I can excuse Peyton for the first-quarter interception because it wasn't his fault. Did he try to fit the pass into a tight space? Yeah. But Eric Decker did get touched before the ball got to him which led to the deflection that led to Corey Graham's interception return for a touchdown.
Can I forgive Peyton's third-quarter fumble with the Broncos threatening to go up by two possessions for the second time in the game, only to fumble it away and have the Ravens march down the field to tie up the game at 21-all?
Can I forget about Peyton's interception by Corey Graham where Manning was rolling to his right and threw across his chest to the middle of the field only to have it intercepted?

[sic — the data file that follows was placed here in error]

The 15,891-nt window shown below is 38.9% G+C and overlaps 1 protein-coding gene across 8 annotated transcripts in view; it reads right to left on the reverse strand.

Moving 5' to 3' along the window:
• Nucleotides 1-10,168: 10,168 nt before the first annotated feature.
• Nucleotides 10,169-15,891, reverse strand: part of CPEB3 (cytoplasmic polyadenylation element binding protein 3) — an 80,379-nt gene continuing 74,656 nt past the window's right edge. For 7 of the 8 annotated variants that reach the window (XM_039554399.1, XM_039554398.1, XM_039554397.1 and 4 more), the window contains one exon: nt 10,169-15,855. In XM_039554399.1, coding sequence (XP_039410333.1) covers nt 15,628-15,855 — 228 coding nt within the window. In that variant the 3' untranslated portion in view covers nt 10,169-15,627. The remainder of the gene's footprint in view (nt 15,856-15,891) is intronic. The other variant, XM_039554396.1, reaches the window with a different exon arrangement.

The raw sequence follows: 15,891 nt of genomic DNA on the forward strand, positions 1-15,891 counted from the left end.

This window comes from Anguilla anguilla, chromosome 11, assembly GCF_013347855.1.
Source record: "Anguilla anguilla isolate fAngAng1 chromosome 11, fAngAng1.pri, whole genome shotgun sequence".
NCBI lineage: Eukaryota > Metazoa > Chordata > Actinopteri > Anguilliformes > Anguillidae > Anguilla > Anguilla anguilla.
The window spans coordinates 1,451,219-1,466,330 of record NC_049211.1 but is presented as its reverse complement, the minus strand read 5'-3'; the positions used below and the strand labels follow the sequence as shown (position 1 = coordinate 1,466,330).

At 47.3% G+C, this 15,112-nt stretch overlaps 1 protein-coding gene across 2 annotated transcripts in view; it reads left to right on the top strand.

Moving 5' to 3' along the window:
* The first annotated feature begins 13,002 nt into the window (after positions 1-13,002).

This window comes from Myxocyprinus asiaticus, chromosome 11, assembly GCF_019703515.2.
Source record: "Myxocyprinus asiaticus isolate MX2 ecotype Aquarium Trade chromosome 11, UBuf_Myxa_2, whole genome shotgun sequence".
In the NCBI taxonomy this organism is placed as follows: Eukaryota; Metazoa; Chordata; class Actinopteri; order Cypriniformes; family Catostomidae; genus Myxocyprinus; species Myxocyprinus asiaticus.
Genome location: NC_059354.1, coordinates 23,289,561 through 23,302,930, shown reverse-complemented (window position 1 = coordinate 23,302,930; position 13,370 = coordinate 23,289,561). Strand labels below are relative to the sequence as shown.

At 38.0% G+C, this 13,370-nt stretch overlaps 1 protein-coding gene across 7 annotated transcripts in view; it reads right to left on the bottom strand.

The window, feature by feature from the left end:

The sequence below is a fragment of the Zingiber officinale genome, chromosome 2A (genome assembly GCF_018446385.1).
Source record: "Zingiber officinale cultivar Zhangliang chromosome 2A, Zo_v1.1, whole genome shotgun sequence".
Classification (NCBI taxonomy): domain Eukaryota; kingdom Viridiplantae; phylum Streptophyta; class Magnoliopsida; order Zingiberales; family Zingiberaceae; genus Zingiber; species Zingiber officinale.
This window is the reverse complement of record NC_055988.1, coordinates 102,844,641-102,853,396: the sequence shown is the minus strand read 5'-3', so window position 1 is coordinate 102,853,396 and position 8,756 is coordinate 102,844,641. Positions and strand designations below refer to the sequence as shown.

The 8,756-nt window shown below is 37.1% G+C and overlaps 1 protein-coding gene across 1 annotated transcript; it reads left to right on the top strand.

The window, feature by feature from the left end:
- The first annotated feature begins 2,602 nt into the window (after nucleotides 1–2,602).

I will defend Peyton until the day that he proves he's no longer the quarterback for the Broncos. He had one of the finest seasons of his career, led Denver to one of the best regular seasons in franchise history and has made this team a legit title contender.
I realize that as Broncos fans, some of us will get defensive over the criticism of Peyton's performance in this game, largely summed up and highlighted by his interception to Graham in overtime that led to Justin Tucker's game-winning field goal.
But the criticism is simply justified.
Did the Broncos lose this game because of one bad bone-headed move by Moore, followed by another bone-headed throw by Peyton? No.
Hell, Champ Bailey got burned three times by Torrey Smith. Two of them ended up as touchdowns, one was an overthrow by Flacco that would have been a touchdown if it wasn't for the overthrow.